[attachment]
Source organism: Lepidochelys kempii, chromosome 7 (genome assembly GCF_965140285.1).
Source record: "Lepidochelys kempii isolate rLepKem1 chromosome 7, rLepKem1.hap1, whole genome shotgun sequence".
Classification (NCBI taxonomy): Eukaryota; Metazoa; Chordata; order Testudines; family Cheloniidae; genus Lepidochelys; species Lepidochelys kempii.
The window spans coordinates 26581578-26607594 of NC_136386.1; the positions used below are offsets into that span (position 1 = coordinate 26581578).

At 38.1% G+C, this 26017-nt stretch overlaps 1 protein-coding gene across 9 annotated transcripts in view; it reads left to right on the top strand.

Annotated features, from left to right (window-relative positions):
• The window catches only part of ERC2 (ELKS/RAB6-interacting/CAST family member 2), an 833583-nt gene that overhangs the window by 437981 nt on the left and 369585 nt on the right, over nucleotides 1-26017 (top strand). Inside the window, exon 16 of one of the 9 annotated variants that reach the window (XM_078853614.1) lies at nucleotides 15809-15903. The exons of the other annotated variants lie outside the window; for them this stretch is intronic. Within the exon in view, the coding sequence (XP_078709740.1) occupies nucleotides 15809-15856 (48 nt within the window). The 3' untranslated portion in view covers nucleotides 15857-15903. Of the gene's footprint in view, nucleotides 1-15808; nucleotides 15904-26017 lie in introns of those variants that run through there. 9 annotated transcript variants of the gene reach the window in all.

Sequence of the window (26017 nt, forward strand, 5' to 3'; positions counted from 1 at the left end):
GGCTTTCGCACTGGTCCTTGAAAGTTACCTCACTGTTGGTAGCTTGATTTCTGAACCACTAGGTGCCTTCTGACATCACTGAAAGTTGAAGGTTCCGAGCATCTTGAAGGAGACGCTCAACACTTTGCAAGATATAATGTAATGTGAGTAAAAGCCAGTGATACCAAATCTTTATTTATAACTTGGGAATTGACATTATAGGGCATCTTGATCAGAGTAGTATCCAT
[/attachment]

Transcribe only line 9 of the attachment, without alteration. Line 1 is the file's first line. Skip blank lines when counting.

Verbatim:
GGCTTTCGCACTGGTCCTTGAAAGTTACCTCACTGTTGGTAGCTTGATTTCTGAACCACTAGGTGCCTTCTGACATCACTGAAAGTTGAAGGTTCCGAGCATCTTGAAGGAGACGCTCAACACTTTGCAAGATATAATGTAATGTGAGTAAAAGCCAGTGATACCAAATCTTTATTTATAACTTGGGAATTGACATTATAGGGCATCTTGATCAGAGTAGTATCCAT